There are things every teen should know about money, and if you don’t teach your teen the fundamentals, this can pave the way for poor financial management. You may feel that your teen has a lifetime to learn the importance of managing money, but these lessons are beneficial when taught at an early age. Kids are never too young to know how to manage their finances, even if it’s just an allowance. Here are seven things every teen should know about money before graduating.
Table of contents:
- money doesn’t grow on trees
- how to manage a bank account
- importance of saving money
- using credit cards responsibly
- stretching a dollar
- importance of good credit
- identify needs versus wants
1 Money Doesn’t Grow on Trees
If your teens doesn’t have a part-time job, or if you don’t require them to do extra chores around the house for the things they want, your kid may mistakenly think of your wallet as a never-ending money supply. Teens who work for extra spending cash can better understand the value of a dollar. And they may have a greater appreciation for the things they buy. There are no handouts in the real world - this is one of the most important things every teen should know about money.
2 How to Manage a Bank Account
Whether your teen works part time or gets an allowance, open a bank account as soon as he or she is old enough. A bank account is an excellent way to teach your child how to write checks and manage money. Once your child is old enough to get a cell phone or car, have him set funds aside to cover a portion of his expenses.
3 Importance of Saving Money
Saving is probably the furthest thing from a teenager’s mind, but learning how to save before graduating high school has undeniable benefits. Many young adults spend all their money on entertainment, clothes or food. If saving habits aren’t developed early in life, it becomes difficult to save in later years. Stress the importance of putting 10% of his or her pay (or allowance) in the bank.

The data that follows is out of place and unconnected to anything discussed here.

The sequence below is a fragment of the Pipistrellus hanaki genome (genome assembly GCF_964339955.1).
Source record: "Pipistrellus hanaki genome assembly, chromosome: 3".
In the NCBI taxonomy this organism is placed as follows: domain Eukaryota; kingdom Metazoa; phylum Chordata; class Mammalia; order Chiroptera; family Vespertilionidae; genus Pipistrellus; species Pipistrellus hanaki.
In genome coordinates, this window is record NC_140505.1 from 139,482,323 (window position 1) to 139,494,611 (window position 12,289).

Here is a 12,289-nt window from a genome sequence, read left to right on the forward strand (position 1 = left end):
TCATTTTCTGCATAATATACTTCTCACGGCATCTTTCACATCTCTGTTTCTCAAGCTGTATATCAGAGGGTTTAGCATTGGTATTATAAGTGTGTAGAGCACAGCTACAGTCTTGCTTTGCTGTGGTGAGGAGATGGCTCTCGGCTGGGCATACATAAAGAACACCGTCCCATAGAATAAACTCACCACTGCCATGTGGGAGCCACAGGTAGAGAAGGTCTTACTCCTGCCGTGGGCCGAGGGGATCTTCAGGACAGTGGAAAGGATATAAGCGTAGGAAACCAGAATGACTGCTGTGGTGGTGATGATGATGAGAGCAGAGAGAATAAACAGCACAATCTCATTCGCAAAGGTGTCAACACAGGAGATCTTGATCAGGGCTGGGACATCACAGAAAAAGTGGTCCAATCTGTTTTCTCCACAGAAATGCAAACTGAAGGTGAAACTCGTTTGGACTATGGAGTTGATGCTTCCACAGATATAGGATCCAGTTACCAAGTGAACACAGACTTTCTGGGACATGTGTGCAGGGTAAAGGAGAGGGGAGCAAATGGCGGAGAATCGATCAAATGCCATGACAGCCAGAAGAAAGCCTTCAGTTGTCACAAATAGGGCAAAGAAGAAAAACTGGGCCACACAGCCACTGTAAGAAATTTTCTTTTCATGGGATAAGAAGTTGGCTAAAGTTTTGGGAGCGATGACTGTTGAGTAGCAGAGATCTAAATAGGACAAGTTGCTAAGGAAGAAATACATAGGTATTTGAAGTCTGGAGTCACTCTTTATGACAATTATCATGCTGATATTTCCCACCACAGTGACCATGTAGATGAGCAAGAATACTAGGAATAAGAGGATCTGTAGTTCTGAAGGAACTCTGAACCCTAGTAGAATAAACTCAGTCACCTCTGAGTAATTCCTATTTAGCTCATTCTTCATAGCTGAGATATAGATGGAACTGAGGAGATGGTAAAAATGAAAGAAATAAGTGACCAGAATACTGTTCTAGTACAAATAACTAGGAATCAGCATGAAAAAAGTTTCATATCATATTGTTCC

4 Using Credit Cards Responsibly
Even if your teen doesn’t have a credit card in his name, he should know the ins and outs of credit management. Make sure he understands that credit cards are not freebies. Most importantly, make sure he understands the value of paying balances in full each month. This is the safest, most practical way to avoid credit card debt and keep a handle on his personal finances.
5 Stretching a Dollar
If teens see something they like - and they have money in their pockets - they may be tempted to spend. You should however, teach your teen how to shop around and get the most bang for his or her buck. For example, your teen can save money and get more for his dollar by waiting and buying items on sale or clearance. Additionally, he may enjoy greater savings by looking for coupons.
6 Importance of Good Credit
Not only does your teen need to know responsible credit habits, she should recognize the value of a good credit score. Make sure she understands that credit scores will determine whether she can qualify for a home loan or an auto loan, as well as the interest rate on loans. If your teen has a credit card, encourage her to visit Annualcreditreport.com at least once a year to check her report for errors or signs of fraud.
7 Identify Needs versus Wants
If your teen can successfully distinguish between needs and wants, she is on the right path. These are often confused, and when a teen has a warped view of what she really needs and what she actually wants, spending can get out of control.
Do not let your teen leave for college without knowing basic money-management skills. You don’t have to be an expert or all-knowing. Ultimately, they’re responsible for their own choices, but with a good foundation, they’ll likely make sound choices.
What are other important lessons to teach teens before they graduate?
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